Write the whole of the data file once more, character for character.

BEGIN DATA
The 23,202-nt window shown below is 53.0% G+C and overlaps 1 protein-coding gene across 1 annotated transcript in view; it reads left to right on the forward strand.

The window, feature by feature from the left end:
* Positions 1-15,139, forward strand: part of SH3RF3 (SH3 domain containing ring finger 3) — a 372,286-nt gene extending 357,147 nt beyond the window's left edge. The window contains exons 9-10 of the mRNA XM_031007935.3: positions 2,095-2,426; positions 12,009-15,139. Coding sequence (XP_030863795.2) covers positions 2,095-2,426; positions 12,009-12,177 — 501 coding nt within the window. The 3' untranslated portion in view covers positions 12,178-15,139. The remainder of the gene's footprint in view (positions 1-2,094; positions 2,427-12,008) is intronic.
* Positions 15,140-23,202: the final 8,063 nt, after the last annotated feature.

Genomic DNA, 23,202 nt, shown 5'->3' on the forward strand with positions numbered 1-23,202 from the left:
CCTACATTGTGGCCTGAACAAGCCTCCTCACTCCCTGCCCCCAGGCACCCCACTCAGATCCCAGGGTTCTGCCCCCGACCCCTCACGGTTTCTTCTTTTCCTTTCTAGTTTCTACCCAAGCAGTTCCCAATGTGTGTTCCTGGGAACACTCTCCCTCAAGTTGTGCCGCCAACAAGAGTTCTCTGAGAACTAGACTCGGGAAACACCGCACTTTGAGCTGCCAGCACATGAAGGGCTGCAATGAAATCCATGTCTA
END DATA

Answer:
The 23,202-nt window shown below is 53.0% G+C and overlaps 1 protein-coding gene across 1 annotated transcript in view; it reads left to right on the forward strand.

The window, feature by feature from the left end:
* Positions 1-15,139, forward strand: part of SH3RF3 (SH3 domain containing ring finger 3) — a 372,286-nt gene extending 357,147 nt beyond the window's left edge. The window contains exons 9-10 of the mRNA XM_031007935.3: positions 2,095-2,426; positions 12,009-15,139. Coding sequence (XP_030863795.2) covers positions 2,095-2,426; positions 12,009-12,177 — 501 coding nt within the window. The 3' untranslated portion in view covers positions 12,178-15,139. The remainder of the gene's footprint in view (positions 1-2,094; positions 2,427-12,008) is intronic.
* Positions 15,140-23,202: the final 8,063 nt, after the last annotated feature.

Genomic DNA, 23,202 nt, shown 5'->3' on the forward strand with positions numbered 1-23,202 from the left:
CCTACATTGTGGCCTGAACAAGCCTCCTCACTCCCTGCCCCCAGGCACCCCACTCAGATCCCAGGGTTCTGCCCCCGACCCCTCACGGTTTCTTCTTTTCCTTTCTAGTTTCTACCCAAGCAGTTCCCAATGTGTGTTCCTGGGAACACTCTCCCTCAAGTTGTGCCGCCAACAAGAGTTCTCTGAGAACTAGACTCGGGAAACACCGCACTTTGAGCTGCCAGCACATGAAGGGCTGCAATGAAATCCATGTCTA